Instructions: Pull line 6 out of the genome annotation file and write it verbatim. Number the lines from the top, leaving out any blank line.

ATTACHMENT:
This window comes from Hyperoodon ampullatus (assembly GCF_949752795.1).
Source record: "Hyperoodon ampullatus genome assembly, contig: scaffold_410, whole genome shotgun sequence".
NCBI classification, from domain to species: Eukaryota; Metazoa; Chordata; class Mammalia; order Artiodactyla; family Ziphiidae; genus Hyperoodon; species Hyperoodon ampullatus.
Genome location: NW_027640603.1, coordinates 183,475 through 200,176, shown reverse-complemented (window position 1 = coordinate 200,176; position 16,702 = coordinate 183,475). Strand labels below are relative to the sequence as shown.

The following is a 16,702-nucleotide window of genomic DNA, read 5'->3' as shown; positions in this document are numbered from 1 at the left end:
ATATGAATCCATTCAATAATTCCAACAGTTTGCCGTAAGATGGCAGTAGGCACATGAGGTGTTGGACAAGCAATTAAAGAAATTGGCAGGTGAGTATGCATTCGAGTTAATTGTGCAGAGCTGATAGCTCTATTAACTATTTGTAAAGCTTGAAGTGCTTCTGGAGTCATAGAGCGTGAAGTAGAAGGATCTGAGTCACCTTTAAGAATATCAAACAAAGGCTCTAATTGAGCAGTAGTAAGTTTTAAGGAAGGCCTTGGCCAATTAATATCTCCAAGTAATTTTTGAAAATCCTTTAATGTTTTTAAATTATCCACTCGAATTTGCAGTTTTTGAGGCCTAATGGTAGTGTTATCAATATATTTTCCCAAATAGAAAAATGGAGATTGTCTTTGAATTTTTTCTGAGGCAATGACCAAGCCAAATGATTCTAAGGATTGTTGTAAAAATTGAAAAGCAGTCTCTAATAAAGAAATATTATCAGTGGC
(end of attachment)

ATATGAATCCATTCAATAATTCCAACAGTTTGCCGTAAGATGGCAGTAGGCACATGAGGTGTTGGACAAGCAATTAAAGAAATTGGCAGGTGAGTATGCATTCGAGTTAATTGTGCAGAGCTGATAGCTCTATTAACTATTTGTAAAGCTTGAAGTGCTTCTGGAGTCATAGAGCGTGAAGTAGAAGGATCTGAGTCACCTTTAAGAATATCAAACAAAGGCTCTAATTGAGCAGTAGTAAGTTTTAAGGAAGGCCTTGGCCAATTAATATCTCCAAGTAATTTTTGAAAATCCTTTAATGTTTTTAAATTATCCACTCGAATTTGCAGTTTTTGAGGCCTAATGGTAGTGTTATCAATATATTTTCCCAAATAGAAAAATGGAGATTGTCTTTGAATTTTTTCTGAGGCAATGACCAAGCCAAATGATTCTAAGGATTGTTGTAAAAATTGAAAAGCAGTCTCTAATAAAGAAATATTATCAGTGGC